Between February the twelfth and twenty-third, Kenya's capital Nairobi hosts an International Telecommunication Union(ITU) seminar.?
GV INT Delegates at Kenyatta Conference Centre
SV Minister Isaac Omolo Okero speaking in English
SVs Delegates listening including Kuwait, Ivory Coast, Guinea-Bissau, Gabon, Iraq, Ghana, Ethiopia, Egypt, Nigeria, Uganda, Malawai, Algeria, and Mauritania
SV Minster Okero continues speaking
OKERO: "On March the 19th '59, Radio Conference, when the majority of the countries present here are not directly represented, the World (indistinct) Radio Conference. This year will open opportunities for all countries to stake their claim in the sharing of the radio-frequency spectrum. However, this objective will not materialise without committed preparations on the national, regional and international level. On our part therefore, we highly commend action taken by the International Telecommunication Union, other international agencies, and other organisations in arranging this seminar. Progress would be made regarding the adoption of new technology, in order to achieve more effective exploitation of the spectrum. Of course there is every need to introduce measures that would conserve this limited resource; it is also necessary to bear in mind the various constraints that developing.........countries would face in changing to the new system. I would appeal to industrialised countries to bear this consideration in mind so that the decisions of the World Administrative Radio Conference this year will not give rise to major capital expenditure and that any changes agreed will be phased over a period of time."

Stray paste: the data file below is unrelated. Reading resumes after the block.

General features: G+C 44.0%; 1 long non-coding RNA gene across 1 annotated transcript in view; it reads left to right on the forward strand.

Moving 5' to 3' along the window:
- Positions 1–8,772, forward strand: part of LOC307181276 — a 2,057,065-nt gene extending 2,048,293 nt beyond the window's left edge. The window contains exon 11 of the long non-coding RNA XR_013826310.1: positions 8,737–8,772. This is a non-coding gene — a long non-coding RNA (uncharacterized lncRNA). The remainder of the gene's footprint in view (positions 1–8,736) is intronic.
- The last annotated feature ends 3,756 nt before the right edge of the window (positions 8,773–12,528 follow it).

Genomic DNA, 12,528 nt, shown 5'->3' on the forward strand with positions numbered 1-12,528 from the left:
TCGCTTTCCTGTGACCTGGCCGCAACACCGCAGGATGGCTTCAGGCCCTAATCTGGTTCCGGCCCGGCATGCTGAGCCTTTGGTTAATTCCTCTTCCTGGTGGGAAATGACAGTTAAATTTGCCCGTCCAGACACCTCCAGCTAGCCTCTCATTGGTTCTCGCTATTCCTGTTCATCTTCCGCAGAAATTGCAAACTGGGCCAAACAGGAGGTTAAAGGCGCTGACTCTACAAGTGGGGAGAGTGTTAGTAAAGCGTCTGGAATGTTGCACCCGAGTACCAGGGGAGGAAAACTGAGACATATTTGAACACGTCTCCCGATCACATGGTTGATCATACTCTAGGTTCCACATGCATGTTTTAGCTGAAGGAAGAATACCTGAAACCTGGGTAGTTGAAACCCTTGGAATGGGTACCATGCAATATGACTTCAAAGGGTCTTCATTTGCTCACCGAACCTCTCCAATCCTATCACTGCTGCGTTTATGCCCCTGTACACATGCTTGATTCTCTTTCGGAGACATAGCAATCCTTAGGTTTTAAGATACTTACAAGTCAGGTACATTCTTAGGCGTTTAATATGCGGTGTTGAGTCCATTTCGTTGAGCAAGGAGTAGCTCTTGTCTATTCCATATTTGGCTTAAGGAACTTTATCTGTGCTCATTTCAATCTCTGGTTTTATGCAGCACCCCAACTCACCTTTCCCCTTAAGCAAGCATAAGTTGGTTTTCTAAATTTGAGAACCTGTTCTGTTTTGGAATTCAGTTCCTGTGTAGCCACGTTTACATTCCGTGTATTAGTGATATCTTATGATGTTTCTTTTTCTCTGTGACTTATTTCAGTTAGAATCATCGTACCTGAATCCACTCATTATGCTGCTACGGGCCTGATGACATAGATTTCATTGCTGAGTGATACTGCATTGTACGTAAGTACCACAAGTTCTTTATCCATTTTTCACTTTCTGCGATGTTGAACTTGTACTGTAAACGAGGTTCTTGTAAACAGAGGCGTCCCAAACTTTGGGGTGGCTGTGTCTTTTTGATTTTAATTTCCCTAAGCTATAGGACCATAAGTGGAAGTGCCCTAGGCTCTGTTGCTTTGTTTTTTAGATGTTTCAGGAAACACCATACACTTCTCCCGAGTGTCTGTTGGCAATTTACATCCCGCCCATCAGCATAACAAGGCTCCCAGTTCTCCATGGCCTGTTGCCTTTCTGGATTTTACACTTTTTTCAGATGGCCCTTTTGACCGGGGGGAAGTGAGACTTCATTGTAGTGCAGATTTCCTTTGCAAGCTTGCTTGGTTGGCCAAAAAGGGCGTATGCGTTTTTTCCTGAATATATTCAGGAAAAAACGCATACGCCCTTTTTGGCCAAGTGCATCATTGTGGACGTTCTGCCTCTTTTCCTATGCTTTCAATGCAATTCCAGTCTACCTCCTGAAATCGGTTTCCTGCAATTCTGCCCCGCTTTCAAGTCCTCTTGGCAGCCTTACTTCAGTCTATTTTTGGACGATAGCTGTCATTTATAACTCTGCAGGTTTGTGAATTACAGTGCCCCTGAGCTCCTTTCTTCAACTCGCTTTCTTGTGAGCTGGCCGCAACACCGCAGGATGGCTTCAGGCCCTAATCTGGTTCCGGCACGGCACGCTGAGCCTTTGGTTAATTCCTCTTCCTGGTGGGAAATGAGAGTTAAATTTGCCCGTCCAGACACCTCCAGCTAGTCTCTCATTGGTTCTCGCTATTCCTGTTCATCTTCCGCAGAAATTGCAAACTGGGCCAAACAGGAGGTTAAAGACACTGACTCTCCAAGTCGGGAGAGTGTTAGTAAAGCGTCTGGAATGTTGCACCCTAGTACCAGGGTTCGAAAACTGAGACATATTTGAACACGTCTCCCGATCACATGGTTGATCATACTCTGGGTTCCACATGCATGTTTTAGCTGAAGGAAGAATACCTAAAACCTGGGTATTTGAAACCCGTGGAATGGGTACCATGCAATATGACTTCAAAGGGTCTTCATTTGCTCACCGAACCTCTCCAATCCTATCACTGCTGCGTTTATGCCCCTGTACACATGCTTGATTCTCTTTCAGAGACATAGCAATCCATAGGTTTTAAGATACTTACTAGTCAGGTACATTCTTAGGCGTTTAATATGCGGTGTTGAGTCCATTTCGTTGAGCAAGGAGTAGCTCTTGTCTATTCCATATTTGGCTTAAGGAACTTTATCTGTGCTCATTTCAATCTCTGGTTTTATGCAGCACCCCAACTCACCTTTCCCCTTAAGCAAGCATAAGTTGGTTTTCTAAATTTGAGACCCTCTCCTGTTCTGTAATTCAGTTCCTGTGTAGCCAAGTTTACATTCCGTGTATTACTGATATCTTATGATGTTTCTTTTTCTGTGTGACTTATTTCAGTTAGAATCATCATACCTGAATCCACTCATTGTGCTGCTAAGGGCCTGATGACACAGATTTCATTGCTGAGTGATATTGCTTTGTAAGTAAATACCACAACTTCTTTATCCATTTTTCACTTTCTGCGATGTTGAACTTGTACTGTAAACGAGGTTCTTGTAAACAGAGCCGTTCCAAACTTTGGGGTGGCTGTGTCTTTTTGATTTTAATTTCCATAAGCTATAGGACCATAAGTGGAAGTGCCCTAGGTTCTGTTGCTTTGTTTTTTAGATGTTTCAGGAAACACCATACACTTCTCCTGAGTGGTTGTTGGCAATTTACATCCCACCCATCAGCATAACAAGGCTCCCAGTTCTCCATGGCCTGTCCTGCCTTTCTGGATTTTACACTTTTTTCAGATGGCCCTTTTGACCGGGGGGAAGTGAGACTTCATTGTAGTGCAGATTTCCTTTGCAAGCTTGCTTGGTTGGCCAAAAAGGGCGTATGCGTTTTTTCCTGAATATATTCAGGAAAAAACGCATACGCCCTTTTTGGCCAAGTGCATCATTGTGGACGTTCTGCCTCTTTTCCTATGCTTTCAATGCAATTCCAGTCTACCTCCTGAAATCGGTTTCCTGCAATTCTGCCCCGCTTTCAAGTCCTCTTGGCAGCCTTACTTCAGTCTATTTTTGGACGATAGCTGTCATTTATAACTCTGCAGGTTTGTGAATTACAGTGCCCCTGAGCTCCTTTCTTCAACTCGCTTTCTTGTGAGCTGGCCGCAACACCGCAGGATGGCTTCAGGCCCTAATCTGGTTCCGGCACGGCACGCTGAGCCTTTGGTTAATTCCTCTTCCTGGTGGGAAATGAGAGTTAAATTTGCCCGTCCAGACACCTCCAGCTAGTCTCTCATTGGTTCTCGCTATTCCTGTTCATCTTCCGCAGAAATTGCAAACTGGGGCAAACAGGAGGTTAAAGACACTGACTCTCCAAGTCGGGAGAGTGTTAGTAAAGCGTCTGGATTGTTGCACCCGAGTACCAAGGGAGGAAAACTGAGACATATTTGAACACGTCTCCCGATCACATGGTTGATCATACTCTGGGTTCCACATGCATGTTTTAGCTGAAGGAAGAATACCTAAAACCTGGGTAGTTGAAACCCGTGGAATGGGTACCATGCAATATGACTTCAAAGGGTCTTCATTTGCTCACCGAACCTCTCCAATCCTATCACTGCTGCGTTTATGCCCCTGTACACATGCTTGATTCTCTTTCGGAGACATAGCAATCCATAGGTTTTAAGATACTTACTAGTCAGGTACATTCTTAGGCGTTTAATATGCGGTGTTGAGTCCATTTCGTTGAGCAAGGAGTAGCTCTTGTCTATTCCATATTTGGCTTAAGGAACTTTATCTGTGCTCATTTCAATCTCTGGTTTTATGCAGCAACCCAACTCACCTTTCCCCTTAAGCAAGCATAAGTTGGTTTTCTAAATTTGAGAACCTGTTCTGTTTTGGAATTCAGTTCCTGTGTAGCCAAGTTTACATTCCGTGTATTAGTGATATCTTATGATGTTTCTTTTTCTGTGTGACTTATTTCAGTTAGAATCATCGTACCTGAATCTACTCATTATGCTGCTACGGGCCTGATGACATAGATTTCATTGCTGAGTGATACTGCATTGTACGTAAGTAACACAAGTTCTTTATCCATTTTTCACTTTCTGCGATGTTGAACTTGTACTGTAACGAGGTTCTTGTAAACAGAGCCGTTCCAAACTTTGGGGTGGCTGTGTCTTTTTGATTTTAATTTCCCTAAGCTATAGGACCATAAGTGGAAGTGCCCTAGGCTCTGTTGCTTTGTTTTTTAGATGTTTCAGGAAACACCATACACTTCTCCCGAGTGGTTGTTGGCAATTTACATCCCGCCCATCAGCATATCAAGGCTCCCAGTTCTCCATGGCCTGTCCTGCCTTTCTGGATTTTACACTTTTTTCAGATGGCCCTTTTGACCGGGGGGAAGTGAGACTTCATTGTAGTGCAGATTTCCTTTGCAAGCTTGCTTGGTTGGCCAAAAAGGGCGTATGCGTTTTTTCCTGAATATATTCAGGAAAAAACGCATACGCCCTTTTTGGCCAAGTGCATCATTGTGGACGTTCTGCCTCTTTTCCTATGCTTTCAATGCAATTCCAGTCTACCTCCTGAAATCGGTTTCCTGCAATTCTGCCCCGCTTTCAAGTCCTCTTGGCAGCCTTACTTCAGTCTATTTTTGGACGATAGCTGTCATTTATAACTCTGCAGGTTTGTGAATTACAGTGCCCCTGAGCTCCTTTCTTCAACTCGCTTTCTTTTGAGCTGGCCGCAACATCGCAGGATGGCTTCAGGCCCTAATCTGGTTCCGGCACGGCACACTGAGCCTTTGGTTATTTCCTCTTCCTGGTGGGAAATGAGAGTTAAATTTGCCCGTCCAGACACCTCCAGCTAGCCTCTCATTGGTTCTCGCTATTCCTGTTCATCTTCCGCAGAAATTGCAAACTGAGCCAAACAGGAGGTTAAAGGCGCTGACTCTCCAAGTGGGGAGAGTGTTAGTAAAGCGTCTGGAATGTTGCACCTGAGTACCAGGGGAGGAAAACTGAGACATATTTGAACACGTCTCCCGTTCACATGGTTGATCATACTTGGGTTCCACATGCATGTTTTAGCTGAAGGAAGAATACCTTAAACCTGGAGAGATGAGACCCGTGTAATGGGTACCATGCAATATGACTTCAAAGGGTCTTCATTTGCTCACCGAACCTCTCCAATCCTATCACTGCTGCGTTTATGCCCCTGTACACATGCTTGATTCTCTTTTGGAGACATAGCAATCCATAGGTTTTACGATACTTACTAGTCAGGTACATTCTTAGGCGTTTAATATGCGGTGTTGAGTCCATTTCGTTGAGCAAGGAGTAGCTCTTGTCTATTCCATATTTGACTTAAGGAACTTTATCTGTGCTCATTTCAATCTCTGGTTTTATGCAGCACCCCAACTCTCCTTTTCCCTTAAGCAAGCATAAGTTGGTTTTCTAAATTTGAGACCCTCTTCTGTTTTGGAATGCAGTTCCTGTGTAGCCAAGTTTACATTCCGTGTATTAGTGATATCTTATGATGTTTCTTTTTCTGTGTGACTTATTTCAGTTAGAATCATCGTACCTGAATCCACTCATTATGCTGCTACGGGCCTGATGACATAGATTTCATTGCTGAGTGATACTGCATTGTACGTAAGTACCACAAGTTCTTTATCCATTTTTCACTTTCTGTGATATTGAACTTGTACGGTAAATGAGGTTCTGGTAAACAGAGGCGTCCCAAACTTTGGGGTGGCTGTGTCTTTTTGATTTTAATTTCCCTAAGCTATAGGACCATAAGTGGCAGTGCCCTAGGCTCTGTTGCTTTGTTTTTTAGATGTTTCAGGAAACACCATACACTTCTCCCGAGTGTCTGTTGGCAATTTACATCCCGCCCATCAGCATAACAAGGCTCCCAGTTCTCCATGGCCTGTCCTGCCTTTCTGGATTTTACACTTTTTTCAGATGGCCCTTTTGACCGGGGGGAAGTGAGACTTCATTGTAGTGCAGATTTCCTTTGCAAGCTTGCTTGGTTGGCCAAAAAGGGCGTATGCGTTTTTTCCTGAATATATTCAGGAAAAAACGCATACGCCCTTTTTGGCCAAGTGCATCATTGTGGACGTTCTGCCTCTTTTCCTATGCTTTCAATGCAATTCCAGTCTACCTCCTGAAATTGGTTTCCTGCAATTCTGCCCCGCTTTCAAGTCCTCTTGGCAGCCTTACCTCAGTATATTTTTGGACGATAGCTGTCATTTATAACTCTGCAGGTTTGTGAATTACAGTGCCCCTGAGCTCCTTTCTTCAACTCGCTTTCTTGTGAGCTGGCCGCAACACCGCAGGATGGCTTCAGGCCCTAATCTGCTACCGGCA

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Background: Between February the twelfth and twenty-third, Kenya's capital Nairobi hosts an International Telecommunication Union(ITU) seminar. Delegates from Africa and the Middle East are meeting in Nairobi to prepare for the forthcoming World Administrative Radio Conference in Geneva next autumn. The conference in Geneva will decide about the re-allocation of radio frequencies which were established twenty years ago. Developments in telecommunications techniques over the last two decades have made it necessary to move international communications to high frequencies, but more developed countries are concerned that the present high-frequency spectrum allocated for this purpose has become obsolete, and should be abandoned. But because of economic constraints, the developing countries have not been able to adopt innovations to a satisfactory level to warrant sharing the developed countries' views.
SYNOPSIS: Kenyan Minister for Power and Communications, Isaac Omolo Okero, took up this controversy between developed and developing countries when he addressed the seminar.